When you are sight reading, you’ll want to level down and practice reading music that is below your current level. The goal when sight reading is to observe and play every possible detail in the music. You want to focus on playing as precisely as possible as soon as possible. Instead of spending time repeating the music over and over again, you’ll want to try to nail it on the first or second attempt.

In order to do this, you’ll probably need to spend a few minutes studying the score before you begin playing. Pay close attention to the key signature, the time signature, the intervals of notes, tricky rhythms, fingering etc. You might be able to see the notation and imagine what the music will sound like. This will help you sight read successfully, but you have to be careful to stay focused on the page and not just play what sounds right.

What Visual Learners Can Learn From Auditory Learners

Sometimes it will never cross an auditory learner’s mind to spend much time listening to the music that they are learning. They can be so focused on the page that they forget that a recording of their music is just as valuable as the sheet music.

Visual learners should take the time to actively listen to their music and to practice making observations that they can put into practice. Ideally you’ll want to listen to both the expressive qualities of the music as well as logistical aspects such as chord changes, contour of the melody and rhythms.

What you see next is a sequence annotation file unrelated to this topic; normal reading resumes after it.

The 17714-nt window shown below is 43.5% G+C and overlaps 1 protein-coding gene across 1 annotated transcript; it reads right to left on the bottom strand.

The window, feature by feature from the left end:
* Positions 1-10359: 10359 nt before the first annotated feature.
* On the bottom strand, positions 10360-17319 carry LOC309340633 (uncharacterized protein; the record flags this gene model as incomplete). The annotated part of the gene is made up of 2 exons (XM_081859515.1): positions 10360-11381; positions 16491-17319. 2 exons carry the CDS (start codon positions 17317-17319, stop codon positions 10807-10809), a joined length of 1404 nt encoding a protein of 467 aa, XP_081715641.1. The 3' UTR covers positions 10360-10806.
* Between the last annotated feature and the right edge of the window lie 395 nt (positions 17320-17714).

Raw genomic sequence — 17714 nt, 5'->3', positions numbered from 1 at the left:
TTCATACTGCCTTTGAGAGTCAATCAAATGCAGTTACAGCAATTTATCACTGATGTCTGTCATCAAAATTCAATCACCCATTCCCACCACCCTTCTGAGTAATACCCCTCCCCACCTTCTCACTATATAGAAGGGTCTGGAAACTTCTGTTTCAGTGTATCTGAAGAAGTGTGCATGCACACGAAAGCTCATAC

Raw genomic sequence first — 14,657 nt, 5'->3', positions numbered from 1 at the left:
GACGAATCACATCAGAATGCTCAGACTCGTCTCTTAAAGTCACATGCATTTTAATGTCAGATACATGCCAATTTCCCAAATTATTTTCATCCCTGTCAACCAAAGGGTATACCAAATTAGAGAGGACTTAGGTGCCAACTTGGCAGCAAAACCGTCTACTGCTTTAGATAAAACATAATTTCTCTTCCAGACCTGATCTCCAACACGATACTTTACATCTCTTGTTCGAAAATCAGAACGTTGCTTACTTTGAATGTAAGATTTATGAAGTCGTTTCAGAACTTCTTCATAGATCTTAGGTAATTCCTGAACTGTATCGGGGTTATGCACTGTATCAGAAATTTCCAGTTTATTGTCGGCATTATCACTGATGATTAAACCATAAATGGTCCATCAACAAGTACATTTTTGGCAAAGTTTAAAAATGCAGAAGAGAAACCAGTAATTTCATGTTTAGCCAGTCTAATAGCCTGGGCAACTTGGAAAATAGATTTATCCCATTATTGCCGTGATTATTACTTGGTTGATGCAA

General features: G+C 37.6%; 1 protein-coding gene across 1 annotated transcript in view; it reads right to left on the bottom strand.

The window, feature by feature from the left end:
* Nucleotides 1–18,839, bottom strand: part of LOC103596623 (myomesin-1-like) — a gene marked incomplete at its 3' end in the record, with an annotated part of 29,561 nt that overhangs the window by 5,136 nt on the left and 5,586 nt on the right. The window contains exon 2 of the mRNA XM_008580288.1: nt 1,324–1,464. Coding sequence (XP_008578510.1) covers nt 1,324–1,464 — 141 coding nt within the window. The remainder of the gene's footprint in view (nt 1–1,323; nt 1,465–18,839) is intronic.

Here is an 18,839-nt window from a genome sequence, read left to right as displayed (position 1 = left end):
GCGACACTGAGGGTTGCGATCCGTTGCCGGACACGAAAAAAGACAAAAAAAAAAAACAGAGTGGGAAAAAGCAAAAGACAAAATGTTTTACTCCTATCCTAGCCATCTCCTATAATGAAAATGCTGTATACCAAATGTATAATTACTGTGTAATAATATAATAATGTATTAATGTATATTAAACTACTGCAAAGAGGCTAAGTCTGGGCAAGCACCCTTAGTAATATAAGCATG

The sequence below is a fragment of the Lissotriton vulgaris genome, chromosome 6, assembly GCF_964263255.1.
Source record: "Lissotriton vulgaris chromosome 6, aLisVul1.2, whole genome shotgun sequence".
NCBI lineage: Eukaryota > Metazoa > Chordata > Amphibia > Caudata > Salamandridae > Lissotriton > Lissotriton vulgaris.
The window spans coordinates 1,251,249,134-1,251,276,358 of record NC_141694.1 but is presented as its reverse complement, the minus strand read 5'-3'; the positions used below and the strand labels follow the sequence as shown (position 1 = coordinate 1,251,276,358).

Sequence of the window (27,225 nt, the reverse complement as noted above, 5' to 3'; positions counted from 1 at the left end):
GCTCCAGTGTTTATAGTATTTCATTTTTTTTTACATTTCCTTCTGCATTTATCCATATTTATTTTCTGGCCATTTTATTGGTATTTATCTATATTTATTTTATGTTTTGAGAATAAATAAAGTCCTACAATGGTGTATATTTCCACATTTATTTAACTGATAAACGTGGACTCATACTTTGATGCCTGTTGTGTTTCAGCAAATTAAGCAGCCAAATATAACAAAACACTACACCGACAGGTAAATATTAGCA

You can listen while following along with your sheet music, but it can be just as helpful to listen outside of the context of the written sheet as well.

Ear training is an important skill for visual learners to master. Practicing ear training will help you discover unique qualities of specific sounds within intervals and scales. It will help you hear your music from a new perspective and understanding.

You could use an app or a specific program to drill different ear training skills. Another good way to practice ear training is to turn on music and see if you can make discoveries about your music on the piano. Can you find what key it is in? Can you find the melody notes? What are some harmonies used in the music? Are there specific intervals or chord progressions you can hear?

As you make discoveries about your own learning style on the piano, it’s important to understand that there isn’t one right or wrong way to learn the piano. Each person comes to the piano with a unique set of gifts, but each person will likely come across their own musical challenges as well.

There is never a reason to feel bad about the way that you learn the piano the easiest. But, of course, it’s always helpful to be willing to grow and work outside of your comfort zone.  


This post was written by Megan, piano teacher and author of Pianissimo: A Very Piano Blog. Visit her website for more piano related blogs for teachers, parents, students, and all things piano.